On April 7, over 8,000 volunteers mobilized at sites across DC, Maryland, and Northern Virginia for The Jewish Federation of Greater Washington’s eighth annual Sara & Samuel J. Lessans Good Deeds Day. More than 50 organizations partnered with Federation to provide nearly 75 sites for volunteers to roll up their figurative and literal sleeves to make a tangible impact in their community.
“Every year, Good Deeds Day brings the local community together to put into practice the simple idea that every single person can be a force for good in the world,” said Ruth Lamberty, one of Federation’s coordinators for Good Deeds Day.
Good Deeds Day was founded and pioneered by Israeli businesswoman and philanthropist Shari Arison as an international celebration of volunteerism. This year was the 13th annual Good Deeds Day internationally, with volunteers in 108 countries participating; and the eighth year the Greater Washington Jewish community has joined those millions of volunteers in their worldwide day of service. Good Deeds Day in Greater Washington is funded through a gift from Drs. Stuart and Ellen Lessans in memory of Stuart’s parents, Sara and Samuel J. Lessans, who were committed to the Jewish teachings of charity and support for others.
“The Federation is committed to strengthening the community in which we live,” said CEO Gil Preuss. “The Sara & Samuel J. Lessans Good Deeds Day allows us to turn the idea of doing good into real action, and we welcome all to join us in this effort.”
One partner organization this year was FACETS, which offers services and programs for families in Fairfax County, Virginia, facing poverty and its associated challenges. Volunteers from Temple B’nai Shalom helped with yard cleanup at one of the organization’s four community centers and planted a community vegetable garden. “It’s so important to us to make sure the centers are a welcoming place for the residents,” said FACETS Volunteer Manager Lauren Kessler. “The kids will work with our community advocate on tending to the garden, and learn about the vegetables over the season. The residents will get to see tomatoes, cucumbers, and squash grow in their backyard.”
At the JCC of Northern Virginia, volunteers also created “Birthday Bags” for FACETS families. Decorated with fun drawings and then filled with packages of cake mix, frosting, candles, and a coloring book, the bags had “everything you need to celebrate at home,” said Kessler.
“Many of our clients and parents work two to three jobs to support their families. This leaves little time and energy for celebrations,” she said. FACETS provides bags to families they work with when a child has a birthday, making it a bit easier for parents to create special birthday memories.
Lisa Hershey, program director for community outreach at Yachad DC, spoke of the concrete, positive health impacts that beneficiaries of this year’s Good Deeds Day project would enjoy. (Yachad DC, an affordable housing nonprofit, is not to be confused with the disability inclusion organization Yachad).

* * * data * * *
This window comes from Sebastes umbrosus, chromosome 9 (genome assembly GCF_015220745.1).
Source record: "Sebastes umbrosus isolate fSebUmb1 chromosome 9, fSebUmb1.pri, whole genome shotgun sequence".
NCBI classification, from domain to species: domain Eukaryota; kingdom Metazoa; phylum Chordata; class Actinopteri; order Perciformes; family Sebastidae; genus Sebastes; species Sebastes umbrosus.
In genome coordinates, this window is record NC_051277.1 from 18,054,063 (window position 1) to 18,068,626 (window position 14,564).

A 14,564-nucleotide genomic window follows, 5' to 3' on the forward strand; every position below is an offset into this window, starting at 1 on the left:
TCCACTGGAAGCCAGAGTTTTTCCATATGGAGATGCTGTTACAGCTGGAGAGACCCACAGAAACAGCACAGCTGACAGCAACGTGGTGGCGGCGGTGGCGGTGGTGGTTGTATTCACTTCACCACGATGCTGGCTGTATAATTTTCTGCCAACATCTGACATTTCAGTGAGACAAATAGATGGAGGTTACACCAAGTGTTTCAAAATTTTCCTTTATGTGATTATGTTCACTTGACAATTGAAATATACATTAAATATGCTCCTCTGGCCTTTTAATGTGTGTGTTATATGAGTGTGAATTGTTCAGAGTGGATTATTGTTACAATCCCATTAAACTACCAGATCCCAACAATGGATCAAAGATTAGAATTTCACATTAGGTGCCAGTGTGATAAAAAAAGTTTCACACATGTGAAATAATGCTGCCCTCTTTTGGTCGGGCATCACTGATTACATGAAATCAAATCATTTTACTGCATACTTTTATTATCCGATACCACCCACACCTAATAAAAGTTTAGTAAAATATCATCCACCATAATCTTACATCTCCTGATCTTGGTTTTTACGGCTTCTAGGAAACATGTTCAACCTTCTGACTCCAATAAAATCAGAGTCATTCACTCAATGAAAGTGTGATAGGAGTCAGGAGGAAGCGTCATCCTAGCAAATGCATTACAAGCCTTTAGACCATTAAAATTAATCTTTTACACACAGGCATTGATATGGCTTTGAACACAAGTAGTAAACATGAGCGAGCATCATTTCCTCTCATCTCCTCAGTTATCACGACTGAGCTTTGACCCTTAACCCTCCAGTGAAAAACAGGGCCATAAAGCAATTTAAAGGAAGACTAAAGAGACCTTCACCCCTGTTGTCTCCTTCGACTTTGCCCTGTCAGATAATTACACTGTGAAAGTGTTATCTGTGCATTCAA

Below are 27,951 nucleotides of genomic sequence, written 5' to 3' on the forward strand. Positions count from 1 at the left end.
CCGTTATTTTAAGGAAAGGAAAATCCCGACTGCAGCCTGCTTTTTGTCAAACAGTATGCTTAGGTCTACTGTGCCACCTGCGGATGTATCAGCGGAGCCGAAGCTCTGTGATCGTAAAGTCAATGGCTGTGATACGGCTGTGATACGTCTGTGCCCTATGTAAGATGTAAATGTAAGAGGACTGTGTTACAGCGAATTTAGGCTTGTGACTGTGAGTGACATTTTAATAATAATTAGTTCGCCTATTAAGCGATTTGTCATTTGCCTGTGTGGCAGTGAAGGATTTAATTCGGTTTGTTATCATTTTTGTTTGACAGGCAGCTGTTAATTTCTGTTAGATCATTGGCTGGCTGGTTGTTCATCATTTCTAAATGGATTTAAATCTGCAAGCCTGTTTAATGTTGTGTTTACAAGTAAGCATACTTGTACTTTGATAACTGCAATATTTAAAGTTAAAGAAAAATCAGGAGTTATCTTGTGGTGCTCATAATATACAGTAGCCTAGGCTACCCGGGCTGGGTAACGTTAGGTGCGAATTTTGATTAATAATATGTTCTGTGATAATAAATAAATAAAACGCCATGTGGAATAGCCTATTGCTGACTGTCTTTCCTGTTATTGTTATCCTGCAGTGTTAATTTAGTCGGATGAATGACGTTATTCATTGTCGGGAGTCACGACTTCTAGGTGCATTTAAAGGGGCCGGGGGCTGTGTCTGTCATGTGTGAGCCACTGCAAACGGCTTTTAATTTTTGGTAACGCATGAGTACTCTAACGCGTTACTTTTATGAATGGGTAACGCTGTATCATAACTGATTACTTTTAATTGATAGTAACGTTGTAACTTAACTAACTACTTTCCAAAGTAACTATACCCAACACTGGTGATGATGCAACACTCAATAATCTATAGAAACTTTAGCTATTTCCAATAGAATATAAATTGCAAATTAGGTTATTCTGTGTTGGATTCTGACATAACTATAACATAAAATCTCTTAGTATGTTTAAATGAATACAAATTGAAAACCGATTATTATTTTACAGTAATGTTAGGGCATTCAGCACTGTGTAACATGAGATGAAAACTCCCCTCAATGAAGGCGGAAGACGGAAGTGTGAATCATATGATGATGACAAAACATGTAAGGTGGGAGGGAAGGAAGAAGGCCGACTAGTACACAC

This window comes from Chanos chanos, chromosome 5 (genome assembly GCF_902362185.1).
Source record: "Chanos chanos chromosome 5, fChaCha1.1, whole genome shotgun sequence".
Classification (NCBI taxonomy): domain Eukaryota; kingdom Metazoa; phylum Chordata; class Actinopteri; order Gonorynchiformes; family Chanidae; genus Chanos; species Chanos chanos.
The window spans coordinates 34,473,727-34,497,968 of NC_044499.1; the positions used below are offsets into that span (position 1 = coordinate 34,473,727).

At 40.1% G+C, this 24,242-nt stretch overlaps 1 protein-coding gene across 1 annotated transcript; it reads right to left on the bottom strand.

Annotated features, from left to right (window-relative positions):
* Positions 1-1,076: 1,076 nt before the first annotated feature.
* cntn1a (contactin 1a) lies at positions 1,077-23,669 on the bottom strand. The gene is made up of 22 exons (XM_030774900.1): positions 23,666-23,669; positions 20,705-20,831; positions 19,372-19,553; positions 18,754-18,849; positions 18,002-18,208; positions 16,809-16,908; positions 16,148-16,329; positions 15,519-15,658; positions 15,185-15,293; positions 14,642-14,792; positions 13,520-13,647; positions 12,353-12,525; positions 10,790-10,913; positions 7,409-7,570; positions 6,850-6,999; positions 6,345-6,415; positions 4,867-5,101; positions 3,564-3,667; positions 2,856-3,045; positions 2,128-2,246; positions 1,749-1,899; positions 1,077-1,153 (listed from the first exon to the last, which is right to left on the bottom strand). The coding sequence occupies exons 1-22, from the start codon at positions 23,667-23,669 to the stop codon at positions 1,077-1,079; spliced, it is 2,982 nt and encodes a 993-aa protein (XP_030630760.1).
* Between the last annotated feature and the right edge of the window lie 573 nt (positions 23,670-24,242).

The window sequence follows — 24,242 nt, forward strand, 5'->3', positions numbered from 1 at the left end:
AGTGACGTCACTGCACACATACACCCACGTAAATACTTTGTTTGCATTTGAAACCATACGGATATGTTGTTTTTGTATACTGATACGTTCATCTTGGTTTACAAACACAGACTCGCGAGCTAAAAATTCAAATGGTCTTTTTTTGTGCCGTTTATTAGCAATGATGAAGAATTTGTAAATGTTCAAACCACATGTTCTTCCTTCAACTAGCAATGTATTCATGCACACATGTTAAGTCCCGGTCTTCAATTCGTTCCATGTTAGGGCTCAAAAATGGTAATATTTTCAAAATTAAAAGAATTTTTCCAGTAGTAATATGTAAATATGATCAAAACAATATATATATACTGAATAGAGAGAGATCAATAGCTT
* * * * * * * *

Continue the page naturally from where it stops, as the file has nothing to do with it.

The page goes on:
“Student volunteers from three different Hillels helped us remove old carpet to make a home healthier for a family with young children who have asthma,” said Hershey. “The project was very demanding, requiring cutting the carpet, hauling it out of the house, pulling out the tacks, and carefully cleaning the dust and debris.” This type of project is part of a new DC Healthy Housing Collaborative, a multi-sector coalition seeking to address substandard housing conditions that contribute to health issues affecting District of Columbia residents.
“The highlight [of Good Deeds Day] is always a happy homeowner; and seeing people from different parts of the city, who would otherwise never meet, develop a connection,” said Hershey. “Our tagline is ‘building bridges by building communities.’”
And in Montgomery County, Maryland, Montgomery Parks Volunteer Services and Community Partnerships Coordinator Henry Coppola said volunteers put in over $6,500 worth of value-added service in just a few hours. Their simple act of collecting trash from the parks would provide cosmetic, environmental, health, and safety benefits for the parks, park users, and the local ecosystems, he said.
“Miriam Friedman’s volunteer group from the Kemp Mill community had over 130 volunteers come out to help this year, which was a really overwhelming turnout. This was one of our largest groups in quite some time,” he said. “Good Deeds Day cleanup volunteers always have a dramatic impact on the parks, streams, and their local community.”
“Montgomery Parks always enjoys hosting Good Deeds Day projects, and we look forward to continuing to work with the Jewish Federation of Greater Washington and all of our great volunteer groups and leaders,” he said.
By Rachel Kohn
Rachel Kohn is editor in chief of Kol HaBirah.